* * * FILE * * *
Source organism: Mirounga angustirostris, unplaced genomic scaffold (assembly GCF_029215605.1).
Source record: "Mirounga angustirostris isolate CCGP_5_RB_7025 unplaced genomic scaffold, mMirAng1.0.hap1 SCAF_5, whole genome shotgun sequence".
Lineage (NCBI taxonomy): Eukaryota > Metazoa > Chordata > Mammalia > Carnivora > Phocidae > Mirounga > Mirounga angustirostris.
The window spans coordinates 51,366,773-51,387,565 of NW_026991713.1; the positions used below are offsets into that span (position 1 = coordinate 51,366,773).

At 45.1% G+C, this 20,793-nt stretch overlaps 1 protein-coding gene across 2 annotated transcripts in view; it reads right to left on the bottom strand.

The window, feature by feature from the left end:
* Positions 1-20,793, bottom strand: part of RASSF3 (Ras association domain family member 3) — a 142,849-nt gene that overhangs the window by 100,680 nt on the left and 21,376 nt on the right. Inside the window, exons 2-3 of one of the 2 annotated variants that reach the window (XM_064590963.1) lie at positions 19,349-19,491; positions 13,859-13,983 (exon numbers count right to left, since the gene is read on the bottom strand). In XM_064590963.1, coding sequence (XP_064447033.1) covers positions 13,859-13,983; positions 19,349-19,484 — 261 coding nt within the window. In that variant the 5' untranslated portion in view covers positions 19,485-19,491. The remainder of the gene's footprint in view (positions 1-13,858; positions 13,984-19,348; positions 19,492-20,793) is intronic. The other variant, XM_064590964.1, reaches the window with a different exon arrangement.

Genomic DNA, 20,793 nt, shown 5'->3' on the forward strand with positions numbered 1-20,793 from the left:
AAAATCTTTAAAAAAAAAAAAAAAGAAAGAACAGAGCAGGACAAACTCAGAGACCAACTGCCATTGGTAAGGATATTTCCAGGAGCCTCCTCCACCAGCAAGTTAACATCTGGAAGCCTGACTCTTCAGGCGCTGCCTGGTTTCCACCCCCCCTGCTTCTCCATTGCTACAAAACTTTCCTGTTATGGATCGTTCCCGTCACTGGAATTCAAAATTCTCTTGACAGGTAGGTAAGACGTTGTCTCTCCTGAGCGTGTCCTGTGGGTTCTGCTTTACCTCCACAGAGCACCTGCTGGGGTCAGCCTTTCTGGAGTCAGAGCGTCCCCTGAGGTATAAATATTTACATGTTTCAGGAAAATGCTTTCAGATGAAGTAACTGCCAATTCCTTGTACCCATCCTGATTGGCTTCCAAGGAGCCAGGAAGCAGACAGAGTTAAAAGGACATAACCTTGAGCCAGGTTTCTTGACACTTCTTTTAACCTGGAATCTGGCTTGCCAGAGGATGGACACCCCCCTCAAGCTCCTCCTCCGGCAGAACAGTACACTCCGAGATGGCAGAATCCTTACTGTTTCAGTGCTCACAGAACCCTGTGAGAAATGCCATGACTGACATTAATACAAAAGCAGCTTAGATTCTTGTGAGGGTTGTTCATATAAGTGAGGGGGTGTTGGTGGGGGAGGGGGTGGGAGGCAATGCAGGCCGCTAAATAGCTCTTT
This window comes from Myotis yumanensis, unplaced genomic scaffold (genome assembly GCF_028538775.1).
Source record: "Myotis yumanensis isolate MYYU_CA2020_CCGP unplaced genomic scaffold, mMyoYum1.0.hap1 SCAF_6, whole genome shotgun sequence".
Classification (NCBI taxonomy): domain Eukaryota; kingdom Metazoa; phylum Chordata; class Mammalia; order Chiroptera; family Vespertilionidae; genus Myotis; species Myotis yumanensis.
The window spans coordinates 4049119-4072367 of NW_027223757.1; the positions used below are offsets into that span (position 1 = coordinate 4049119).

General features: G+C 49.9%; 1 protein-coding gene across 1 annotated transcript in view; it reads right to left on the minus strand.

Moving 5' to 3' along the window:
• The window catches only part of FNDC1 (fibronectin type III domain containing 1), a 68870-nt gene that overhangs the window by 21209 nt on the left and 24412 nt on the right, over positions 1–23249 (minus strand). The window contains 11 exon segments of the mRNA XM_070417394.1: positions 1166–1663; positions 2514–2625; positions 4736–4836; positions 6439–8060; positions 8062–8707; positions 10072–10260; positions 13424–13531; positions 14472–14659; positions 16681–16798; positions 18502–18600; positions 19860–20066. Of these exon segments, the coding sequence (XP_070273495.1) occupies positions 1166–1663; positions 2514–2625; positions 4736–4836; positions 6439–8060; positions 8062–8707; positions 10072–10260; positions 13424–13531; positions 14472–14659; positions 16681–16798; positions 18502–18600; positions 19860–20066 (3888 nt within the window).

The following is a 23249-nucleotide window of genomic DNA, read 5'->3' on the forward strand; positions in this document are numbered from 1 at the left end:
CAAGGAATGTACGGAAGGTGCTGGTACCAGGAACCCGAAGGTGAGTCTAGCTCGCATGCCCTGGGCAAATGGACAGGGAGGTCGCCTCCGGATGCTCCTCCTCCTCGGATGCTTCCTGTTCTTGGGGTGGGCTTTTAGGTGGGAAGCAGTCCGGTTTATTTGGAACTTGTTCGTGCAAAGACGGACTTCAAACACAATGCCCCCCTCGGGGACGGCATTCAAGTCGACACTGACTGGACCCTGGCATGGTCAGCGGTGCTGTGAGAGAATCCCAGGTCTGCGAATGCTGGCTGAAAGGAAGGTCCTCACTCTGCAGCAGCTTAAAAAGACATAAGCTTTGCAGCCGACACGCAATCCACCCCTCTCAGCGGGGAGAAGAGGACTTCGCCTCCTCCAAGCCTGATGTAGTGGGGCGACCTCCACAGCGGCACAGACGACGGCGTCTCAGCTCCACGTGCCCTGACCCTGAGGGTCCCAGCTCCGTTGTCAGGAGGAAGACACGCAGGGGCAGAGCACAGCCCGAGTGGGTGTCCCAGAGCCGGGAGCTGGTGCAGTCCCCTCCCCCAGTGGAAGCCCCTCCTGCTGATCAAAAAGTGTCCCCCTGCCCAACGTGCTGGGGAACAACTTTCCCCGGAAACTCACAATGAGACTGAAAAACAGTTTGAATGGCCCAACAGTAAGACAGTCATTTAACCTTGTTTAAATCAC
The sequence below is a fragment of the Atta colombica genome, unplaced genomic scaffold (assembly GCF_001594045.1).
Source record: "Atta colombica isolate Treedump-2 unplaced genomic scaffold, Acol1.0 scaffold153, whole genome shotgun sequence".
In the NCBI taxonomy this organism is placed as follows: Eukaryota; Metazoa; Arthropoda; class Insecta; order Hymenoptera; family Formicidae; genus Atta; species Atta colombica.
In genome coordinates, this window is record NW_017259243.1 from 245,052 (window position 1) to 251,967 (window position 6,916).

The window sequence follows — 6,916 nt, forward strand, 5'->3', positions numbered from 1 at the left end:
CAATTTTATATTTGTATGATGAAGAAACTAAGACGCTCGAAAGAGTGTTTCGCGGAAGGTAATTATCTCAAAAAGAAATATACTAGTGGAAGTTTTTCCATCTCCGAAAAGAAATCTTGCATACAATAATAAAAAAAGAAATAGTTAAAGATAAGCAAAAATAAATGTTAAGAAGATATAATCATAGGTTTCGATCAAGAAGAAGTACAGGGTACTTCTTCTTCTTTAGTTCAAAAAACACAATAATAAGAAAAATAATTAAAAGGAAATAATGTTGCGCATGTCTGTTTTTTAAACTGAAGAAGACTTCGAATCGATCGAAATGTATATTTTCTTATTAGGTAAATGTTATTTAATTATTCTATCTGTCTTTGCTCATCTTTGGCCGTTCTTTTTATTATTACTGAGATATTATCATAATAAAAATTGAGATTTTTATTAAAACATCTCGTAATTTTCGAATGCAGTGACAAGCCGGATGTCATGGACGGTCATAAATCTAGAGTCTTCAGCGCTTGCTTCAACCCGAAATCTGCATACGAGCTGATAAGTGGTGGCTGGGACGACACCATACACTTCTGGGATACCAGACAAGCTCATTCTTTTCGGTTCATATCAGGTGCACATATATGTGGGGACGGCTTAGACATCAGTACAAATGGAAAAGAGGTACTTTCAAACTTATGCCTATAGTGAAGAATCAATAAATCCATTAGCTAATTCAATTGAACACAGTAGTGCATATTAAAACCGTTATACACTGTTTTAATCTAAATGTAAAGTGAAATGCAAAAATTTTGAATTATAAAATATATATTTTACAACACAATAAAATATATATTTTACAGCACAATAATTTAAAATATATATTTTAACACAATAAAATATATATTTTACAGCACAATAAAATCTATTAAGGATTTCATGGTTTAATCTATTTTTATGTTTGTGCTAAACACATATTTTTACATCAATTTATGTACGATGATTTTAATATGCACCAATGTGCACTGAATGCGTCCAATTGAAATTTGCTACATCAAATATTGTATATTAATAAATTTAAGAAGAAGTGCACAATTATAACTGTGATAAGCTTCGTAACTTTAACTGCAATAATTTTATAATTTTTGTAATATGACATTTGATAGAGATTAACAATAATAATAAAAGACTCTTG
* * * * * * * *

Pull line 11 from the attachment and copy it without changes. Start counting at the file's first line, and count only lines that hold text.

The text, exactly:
Source record: "Myotis yumanensis isolate MYYU_CA2020_CCGP unplaced genomic scaffold, mMyoYum1.0.hap1 SCAF_6, whole genome shotgun sequence".